Saturday, October 20, 2012

Plurality voting stifles true debate

As NWest pointed out a few days ago, Romney and Obama actually agree on a lot when it comes to foreign policy.  Both propose to leave Afghanistan by 2014.  They're for drone strikes and having "all the options on the table" with Iran.  Gitmo will stay open under either man.  There are still some very important differences between them (to be discussed tomorrow in preparation for the debate), but there are undoubtedly broad areas of agreement.  We are therefore denied a national debate on these issues where they agree.

A race between two candidates arguing similar, "moderate" positions is an unavoidable result of our plurality voting system.  In a system where 50.1% wins and voters are conditioned to support the "lesser of two evils" by voting for the major candidate closer to their views, both candidates try to appeal to the middle, since they can, at least to a degree, count on the base/flanks to come along.  Moving away from the middle cedes ground/voters to the opposition.  If a candidate doesn't think 50.1% of voters agree with a position, he won't adopt it.  In some areas, both sides will come to the conclusion that one particular position is the majority's view and adopt it, and we don't get to actually discuss it.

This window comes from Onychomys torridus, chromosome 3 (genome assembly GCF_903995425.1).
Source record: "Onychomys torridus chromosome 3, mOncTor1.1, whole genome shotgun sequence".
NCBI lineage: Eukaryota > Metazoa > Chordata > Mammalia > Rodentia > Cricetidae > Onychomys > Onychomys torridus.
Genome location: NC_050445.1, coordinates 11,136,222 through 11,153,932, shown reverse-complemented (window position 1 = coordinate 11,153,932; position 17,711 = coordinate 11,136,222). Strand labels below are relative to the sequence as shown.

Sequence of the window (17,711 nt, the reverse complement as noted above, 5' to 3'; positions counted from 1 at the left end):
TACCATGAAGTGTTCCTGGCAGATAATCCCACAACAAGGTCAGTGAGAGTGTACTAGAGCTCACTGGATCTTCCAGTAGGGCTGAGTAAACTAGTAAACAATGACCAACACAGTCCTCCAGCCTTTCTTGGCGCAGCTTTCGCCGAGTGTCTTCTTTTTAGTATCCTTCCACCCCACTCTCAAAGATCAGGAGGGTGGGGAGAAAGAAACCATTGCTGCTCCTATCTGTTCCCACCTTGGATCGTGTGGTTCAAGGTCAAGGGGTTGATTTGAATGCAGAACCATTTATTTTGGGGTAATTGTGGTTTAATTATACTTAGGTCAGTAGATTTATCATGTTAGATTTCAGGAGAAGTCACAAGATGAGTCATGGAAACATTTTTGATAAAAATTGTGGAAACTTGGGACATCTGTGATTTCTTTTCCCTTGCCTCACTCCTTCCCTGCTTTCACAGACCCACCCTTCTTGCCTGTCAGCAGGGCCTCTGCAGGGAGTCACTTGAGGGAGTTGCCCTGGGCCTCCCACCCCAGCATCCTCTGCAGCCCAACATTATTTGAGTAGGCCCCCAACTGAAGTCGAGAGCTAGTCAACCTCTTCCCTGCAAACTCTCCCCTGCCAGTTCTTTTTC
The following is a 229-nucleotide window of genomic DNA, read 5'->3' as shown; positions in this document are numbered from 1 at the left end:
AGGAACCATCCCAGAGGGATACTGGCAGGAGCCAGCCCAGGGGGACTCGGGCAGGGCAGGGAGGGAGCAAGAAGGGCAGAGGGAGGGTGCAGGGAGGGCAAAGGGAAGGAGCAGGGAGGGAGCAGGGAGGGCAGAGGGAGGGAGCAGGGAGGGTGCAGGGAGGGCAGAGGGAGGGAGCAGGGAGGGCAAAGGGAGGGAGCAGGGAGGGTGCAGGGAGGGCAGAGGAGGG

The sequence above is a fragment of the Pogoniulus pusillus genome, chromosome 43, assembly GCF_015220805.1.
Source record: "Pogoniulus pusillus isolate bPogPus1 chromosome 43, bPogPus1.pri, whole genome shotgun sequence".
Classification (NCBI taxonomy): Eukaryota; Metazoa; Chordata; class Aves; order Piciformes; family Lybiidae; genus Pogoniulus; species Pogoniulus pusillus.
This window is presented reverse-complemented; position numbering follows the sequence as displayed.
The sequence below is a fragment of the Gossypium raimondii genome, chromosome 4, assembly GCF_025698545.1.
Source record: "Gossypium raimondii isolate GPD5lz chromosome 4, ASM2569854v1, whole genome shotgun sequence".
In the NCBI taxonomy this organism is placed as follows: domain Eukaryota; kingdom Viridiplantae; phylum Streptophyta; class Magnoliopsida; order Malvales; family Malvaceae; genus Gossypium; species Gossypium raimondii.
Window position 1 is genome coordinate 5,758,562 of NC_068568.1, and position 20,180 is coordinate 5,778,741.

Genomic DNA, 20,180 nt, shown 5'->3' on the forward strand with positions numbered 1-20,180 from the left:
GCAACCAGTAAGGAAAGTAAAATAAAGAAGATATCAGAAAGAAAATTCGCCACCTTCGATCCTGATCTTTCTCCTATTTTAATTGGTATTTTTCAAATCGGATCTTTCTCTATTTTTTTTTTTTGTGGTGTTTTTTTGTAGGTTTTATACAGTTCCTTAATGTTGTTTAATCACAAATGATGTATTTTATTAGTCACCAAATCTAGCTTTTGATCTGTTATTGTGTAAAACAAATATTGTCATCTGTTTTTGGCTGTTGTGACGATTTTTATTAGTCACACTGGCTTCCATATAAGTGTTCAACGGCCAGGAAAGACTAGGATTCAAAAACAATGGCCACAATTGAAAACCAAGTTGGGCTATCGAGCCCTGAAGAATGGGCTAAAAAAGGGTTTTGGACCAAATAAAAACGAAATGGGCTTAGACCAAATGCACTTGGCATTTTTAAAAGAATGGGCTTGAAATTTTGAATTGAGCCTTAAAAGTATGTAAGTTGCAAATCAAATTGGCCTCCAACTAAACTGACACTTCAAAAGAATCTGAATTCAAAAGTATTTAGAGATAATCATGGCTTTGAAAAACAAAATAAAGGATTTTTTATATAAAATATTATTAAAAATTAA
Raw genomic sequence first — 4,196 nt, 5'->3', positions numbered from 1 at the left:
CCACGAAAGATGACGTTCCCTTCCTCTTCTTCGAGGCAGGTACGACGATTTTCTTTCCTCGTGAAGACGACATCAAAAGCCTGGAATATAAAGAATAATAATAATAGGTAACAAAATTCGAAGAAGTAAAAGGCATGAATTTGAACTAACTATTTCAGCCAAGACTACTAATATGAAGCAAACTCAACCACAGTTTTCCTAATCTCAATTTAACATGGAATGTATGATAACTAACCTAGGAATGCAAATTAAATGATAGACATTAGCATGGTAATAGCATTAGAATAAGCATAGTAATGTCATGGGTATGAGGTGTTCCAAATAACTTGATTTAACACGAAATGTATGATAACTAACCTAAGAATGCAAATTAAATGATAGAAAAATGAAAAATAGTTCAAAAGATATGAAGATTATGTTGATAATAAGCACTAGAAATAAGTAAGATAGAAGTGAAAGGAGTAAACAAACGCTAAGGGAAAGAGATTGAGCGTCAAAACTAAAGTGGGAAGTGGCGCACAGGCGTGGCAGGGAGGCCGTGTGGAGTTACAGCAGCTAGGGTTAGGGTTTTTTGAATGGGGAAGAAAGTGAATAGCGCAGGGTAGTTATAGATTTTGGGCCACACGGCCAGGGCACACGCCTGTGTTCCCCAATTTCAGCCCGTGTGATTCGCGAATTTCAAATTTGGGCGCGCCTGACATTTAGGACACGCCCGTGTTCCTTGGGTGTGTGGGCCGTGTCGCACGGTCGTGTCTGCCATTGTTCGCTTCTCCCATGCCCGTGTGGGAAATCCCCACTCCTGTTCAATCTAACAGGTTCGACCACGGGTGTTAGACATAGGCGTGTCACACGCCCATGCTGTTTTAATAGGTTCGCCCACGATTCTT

Differences in underlying philosophy, polling/focus group research and marketing strategy result in slightly different positions on issues, but both sides are essentially targeting the same voters.  It's no surprise then that the range of ideas addressed by the candidates is narrow.

By having a system that pushes candidates to the middle, voters are denied a real chance to express their views, unless they are willing to "throw their votes away" by voting third party.  Different voting systems like approval voting or instant runoff voting can accommodate a wider range of views, because they elicit more information from voters.  Freeing voters to support more candidates means more candidates can be involved in the campaign, each bringing their own views.  The presence of Jill Stein or Gary Johnson on Monday night would allow for exploration of the multitude of areas where Romney and Obama agree.

1 comment:

NWest said...

Agreed. Sometimes I think we might be better off with a more diverse parliamentary system, as in europe. However, that gives even more power to Party bosses. Perhaps if we equalized ballot access requirements, we'd get viable additional parties...